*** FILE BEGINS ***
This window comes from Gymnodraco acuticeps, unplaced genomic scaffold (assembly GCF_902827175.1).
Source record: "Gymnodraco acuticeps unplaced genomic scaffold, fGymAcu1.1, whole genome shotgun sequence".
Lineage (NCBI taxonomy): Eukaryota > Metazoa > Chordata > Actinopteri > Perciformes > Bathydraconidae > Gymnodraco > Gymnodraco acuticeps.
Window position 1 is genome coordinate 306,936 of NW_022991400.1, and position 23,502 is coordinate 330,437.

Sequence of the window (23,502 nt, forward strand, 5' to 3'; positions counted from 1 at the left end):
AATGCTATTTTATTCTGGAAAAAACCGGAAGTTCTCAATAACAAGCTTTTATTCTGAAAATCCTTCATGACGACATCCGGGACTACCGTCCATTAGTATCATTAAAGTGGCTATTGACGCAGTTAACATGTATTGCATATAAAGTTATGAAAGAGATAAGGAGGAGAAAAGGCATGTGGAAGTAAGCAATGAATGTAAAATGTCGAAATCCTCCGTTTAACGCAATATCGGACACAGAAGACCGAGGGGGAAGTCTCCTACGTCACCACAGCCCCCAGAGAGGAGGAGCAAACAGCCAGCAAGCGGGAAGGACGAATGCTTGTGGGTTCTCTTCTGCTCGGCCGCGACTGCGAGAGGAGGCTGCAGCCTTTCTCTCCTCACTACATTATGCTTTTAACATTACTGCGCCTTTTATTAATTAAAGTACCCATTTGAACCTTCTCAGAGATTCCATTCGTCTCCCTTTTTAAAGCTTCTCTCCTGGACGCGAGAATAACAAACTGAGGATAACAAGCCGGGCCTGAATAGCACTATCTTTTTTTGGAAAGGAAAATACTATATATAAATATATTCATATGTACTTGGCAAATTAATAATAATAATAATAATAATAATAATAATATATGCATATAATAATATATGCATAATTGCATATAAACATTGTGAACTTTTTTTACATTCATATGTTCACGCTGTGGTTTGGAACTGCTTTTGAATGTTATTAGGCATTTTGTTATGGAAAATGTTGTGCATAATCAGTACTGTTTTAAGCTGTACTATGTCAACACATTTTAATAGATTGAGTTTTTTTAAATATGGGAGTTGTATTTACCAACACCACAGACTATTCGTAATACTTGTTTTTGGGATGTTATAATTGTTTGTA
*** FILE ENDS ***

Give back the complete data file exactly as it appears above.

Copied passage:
This window comes from Gymnodraco acuticeps, unplaced genomic scaffold (assembly GCF_902827175.1).
Source record: "Gymnodraco acuticeps unplaced genomic scaffold, fGymAcu1.1, whole genome shotgun sequence".
Lineage (NCBI taxonomy): Eukaryota > Metazoa > Chordata > Actinopteri > Perciformes > Bathydraconidae > Gymnodraco > Gymnodraco acuticeps.
Window position 1 is genome coordinate 306,936 of NW_022991400.1, and position 23,502 is coordinate 330,437.

Sequence of the window (23,502 nt, forward strand, 5' to 3'; positions counted from 1 at the left end):
AATGCTATTTTATTCTGGAAAAAACCGGAAGTTCTCAATAACAAGCTTTTATTCTGAAAATCCTTCATGACGACATCCGGGACTACCGTCCATTAGTATCATTAAAGTGGCTATTGACGCAGTTAACATGTATTGCATATAAAGTTATGAAAGAGATAAGGAGGAGAAAAGGCATGTGGAAGTAAGCAATGAATGTAAAATGTCGAAATCCTCCGTTTAACGCAATATCGGACACAGAAGACCGAGGGGGAAGTCTCCTACGTCACCACAGCCCCCAGAGAGGAGGAGCAAACAGCCAGCAAGCGGGAAGGACGAATGCTTGTGGGTTCTCTTCTGCTCGGCCGCGACTGCGAGAGGAGGCTGCAGCCTTTCTCTCCTCACTACATTATGCTTTTAACATTACTGCGCCTTTTATTAATTAAAGTACCCATTTGAACCTTCTCAGAGATTCCATTCGTCTCCCTTTTTAAAGCTTCTCTCCTGGACGCGAGAATAACAAACTGAGGATAACAAGCCGGGCCTGAATAGCACTATCTTTTTTTGGAAAGGAAAATACTATATATAAATATATTCATATGTACTTGGCAAATTAATAATAATAATAATAATAATAATAATAATATATGCATATAATAATATATGCATAATTGCATATAAACATTGTGAACTTTTTTTACATTCATATGTTCACGCTGTGGTTTGGAACTGCTTTTGAATGTTATTAGGCATTTTGTTATGGAAAATGTTGTGCATAATCAGTACTGTTTTAAGCTGTACTATGTCAACACATTTTAATAGATTGAGTTTTTTTAAATATGGGAGTTGTATTTACCAACACCACAGACTATTCGTAATACTTGTTTTTGGGATGTTATAATTGTTTGTA